Posted by Jack Fan Sep 02, 2020

Most people know that celiac disease can lead to digestive issues, but did you know it can also affect your teeth and gums? If fact, they can even be the first place that you start to show symptoms for the condition. Even after you limit yourself to a gluten-free diet, these issues can still hang around. Continue reading to learn more about how celiac disease in Austin can affect your oral health and the steps that can be taken to treat these problems.


Celiac disease is an intolerance to the protein gluten, which is found in wheat, barley, and rye. This causes the immune system to attack the small intestines whenever gluten is present. Not only can this be highly uncomfortable, but it can cause lasting damage to the lining of the intestines, which prevents the absorption of several valuable nutrients from your food. Here are a couple of ways it can affect the mouth:

  • Dental Development: If celiac disease becomes apparent while a child’s permanent teeth are still developing, it is possible that they will not grow properly. The teeth could end up looking patchy, white, or discolored due to enamel hypoplasia. Another enamel defect that could occur involves horizontal grooves on the permanent teeth.
  • Aphthous Ulcers: When your immune system is damaging your intestines, it also affects other soft tissue areas of the body, such as your mouth. This causes the development of aphthous sores, also known as canker sores. Even though it isn’t entirely known why this happens, the Journal of the Canadian Dental Association suggests that it could be caused by a deficiency of various vitamins and minerals that are unable to be absorbed.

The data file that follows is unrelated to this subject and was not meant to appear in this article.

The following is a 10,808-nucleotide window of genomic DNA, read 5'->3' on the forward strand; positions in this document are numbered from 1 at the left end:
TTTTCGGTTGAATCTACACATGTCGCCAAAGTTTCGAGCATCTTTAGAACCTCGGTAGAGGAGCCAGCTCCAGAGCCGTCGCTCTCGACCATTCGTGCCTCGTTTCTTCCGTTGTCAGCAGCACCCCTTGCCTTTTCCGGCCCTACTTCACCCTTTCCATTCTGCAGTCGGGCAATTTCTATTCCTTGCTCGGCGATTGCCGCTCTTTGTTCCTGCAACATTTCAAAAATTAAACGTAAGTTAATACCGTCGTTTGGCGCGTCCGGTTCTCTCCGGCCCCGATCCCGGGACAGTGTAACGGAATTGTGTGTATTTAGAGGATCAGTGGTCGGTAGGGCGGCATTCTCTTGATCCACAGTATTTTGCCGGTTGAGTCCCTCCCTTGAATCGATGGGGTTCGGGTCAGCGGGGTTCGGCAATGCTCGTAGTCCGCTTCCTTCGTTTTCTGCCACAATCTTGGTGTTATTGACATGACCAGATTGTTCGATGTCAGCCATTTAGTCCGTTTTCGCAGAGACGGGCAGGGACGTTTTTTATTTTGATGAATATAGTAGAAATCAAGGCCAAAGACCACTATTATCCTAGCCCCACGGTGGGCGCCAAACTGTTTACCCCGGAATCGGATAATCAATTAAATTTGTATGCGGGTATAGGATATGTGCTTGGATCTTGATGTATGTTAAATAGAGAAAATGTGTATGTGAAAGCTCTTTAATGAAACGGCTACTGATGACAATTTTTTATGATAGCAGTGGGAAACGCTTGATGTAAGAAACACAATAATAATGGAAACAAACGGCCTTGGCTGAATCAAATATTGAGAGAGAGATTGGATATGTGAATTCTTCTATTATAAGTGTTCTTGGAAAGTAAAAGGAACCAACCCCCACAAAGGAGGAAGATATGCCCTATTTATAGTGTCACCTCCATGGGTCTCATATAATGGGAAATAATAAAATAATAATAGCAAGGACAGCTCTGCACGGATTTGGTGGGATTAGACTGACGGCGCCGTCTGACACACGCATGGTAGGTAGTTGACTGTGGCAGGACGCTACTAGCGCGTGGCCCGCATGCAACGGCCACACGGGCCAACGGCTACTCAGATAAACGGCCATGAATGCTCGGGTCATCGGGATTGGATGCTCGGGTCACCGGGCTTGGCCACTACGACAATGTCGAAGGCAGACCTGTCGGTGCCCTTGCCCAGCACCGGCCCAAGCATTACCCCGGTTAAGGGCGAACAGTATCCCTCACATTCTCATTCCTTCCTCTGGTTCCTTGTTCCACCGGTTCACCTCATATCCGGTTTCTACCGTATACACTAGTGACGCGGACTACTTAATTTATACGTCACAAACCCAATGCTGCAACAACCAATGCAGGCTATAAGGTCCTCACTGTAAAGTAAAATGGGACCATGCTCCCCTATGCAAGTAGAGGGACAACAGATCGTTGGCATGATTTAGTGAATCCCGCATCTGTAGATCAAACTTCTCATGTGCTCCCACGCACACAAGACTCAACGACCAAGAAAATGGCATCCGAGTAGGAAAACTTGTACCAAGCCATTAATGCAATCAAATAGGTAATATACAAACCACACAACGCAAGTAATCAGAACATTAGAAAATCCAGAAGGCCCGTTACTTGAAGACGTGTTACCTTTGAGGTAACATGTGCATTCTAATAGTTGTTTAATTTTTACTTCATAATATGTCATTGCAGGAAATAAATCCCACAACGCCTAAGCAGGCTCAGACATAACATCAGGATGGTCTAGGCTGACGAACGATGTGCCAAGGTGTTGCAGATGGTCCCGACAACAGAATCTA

• Cavities: People who have celiac disease tend to be more prone to cavities. If you have had the condition since childhood, this could be a result of enamel defects. Another reason is vitamin D deficiency, which commonly affects those with celiac disease. Vitamin D is essential for healthy enamel because it allows your body to absorb calcium.


Most of the time, symptoms of celiac disease will subside once the illness is treated at the source. This is usually done through a gluten-free diet and sometimes nutritional therapy. For children, an early diagnosis is crucial in order to get them on the right track with a gluten-free diet. This will decrease their chances of having developmental problems in the permanent teeth and experiencing irreversible damage to the small intestine.

Regular checkups and cleanings can go a long way in preventing oral-related problems connected to celiac disease. In order to treat sores in the mouth, your family dentist in South Austin may recommend the use of a mouth sore rinse. This cleans the area and reduces the patient’s discomfort while also promoting healing. Cavities can be resolved in numerous ways depending on the severity. Most of the time, your dentist will likely opt for a tooth-colored filling.

If you or your child has been diagnosed with celiac disease, this is something that your dentist should be aware of so they can look out for related signs. Oral health problems are just one of the many uncomfortable symptoms of celiac disease. By working with your or your child’s doctor and dentist to manage the condition, dental issues can be lessened in the future.


Dr. Jack Fan earned his doctorate at New York University College of Dentistry and completed a one-year General Practice Residency at Long Island Jewish Hospital. He regularly attends continuing education programs in order to further his clinical knowledge. If you have celiac disease, Dr. Fan would be happy to work with you in order to resolve dental related issues. For more information or to schedule an appointment, visit his website or call (512) 361-4288.

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